Regular message from the Minister at Almondbury Methodist Church
Message from our Minister - November 2021

November is a time of year when we are offered an opportunity together to remember those who have touched our lives in so many ways. We do this through All Saints and All Souls as well as the Acts of Remembrance around the 11th November.

Over recent years, as a country, through the anniversaries of specific national dates we have taken time to remember events and the people who shaped and were shaped by them. We have paused and deliberately remembered their stories and sometime retold them to those who we meet. These times of sharing are a vital part of our humanity and community. They remind us of our connectedness to each other and our connectedness to places and environment.

The taking of time to tell the stories and listen to others gives us the chance to appreciate and understand one another and ourselves better. We also have the opportunity to think about the impact our living has and review it in the light of the feelings that are awakened.

The number of times I have heard friends say “I never knew that” or “that explains a lot”. It is when we take time come to listen to what is a short snapshot of someone’s life we glimpse what people have done, coped with or been in their lives.

That is the power of story to help us to remember and reflect. In the Bible we have the stories of how God has been in relationship and the adventures and thoughts that have come and what they taught and teach us about the nature of the one we call God. These stories invite us to look at more at the character of God and the way God is relating to the here and now. These stories awaken and develop the story which continues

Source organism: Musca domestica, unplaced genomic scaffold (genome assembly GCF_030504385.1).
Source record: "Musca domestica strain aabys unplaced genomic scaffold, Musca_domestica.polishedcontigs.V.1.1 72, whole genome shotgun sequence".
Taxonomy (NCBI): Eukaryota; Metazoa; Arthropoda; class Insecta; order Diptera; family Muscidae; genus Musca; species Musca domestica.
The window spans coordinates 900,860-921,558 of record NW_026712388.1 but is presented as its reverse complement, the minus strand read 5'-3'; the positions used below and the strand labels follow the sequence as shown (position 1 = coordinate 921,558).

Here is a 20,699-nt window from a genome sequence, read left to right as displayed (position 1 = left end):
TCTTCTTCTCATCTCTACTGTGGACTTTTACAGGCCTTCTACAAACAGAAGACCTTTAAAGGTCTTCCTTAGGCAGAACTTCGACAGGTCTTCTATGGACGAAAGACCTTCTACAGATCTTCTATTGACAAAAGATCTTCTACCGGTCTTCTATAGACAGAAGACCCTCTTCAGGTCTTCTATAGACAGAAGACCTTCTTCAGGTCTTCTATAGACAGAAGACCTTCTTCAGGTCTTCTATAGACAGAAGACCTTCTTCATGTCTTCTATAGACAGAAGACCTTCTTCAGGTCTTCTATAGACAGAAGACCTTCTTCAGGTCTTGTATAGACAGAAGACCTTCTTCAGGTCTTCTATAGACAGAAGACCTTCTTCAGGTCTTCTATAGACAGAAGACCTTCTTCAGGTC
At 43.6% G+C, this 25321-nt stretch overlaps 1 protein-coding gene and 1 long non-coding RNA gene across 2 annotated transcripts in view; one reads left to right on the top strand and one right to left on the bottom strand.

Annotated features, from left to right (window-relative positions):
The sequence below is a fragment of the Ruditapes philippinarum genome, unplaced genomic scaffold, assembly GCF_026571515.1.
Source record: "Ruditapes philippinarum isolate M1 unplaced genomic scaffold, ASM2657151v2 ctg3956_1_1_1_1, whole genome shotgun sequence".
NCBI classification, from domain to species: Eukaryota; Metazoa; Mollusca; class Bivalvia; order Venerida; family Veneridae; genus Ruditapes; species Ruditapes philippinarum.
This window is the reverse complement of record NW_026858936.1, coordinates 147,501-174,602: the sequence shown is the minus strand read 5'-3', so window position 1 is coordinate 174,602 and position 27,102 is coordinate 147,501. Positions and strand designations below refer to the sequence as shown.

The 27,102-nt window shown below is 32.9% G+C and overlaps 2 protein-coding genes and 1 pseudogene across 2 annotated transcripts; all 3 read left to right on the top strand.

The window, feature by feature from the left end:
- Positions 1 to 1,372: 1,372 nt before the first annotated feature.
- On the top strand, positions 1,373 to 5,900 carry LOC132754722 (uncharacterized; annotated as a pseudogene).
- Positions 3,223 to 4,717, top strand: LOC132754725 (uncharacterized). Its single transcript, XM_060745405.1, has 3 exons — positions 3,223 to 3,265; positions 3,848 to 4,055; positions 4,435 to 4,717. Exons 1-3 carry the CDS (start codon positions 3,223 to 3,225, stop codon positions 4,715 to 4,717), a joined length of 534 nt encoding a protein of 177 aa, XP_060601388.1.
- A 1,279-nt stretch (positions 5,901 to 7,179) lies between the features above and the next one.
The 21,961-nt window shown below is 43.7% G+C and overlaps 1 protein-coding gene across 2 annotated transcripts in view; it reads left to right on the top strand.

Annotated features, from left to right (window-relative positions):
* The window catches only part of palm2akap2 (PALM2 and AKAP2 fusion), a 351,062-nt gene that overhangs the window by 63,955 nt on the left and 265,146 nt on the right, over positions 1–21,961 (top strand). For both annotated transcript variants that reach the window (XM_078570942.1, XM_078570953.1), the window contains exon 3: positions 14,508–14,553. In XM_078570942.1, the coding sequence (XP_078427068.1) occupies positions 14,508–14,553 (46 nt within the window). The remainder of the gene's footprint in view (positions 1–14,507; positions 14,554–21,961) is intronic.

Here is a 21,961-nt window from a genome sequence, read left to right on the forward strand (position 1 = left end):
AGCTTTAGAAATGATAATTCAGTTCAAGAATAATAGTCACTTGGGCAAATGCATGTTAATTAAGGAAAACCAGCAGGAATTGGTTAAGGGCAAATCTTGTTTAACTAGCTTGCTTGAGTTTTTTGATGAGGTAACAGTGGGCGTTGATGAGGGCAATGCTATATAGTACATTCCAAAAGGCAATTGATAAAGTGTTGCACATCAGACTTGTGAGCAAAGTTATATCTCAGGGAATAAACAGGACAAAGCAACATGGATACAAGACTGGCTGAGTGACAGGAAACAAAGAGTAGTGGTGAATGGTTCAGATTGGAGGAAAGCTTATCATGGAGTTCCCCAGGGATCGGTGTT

For me as I continue to settle into a new way of ministry. The lifting of restrictions and the impact of lockdown alongside living in another county (some might say country) has got me to think about things I have taken for granted. One thing that you might have heard me mention, one of the areas of ministry that is new for me, is considering care of graveyards. At first glance to me this appears purely physical activity, purely administration but as I have corresponded with people over their concerns and interests in our graveyards, they have introduced me to an alternative view of these places. It has highlighted the part they can play in all our living inviting us to share those stories that have shaped us and our communities. They give us a lens through which to talk about God.

May we enter November this year may we take the opportunity the season gives us to take an interest in these stories of our communities. May we listen and tell each other the stories that have shaped and continue to shape us so that we may feel connected to and in relationship with God, others and ourselves.


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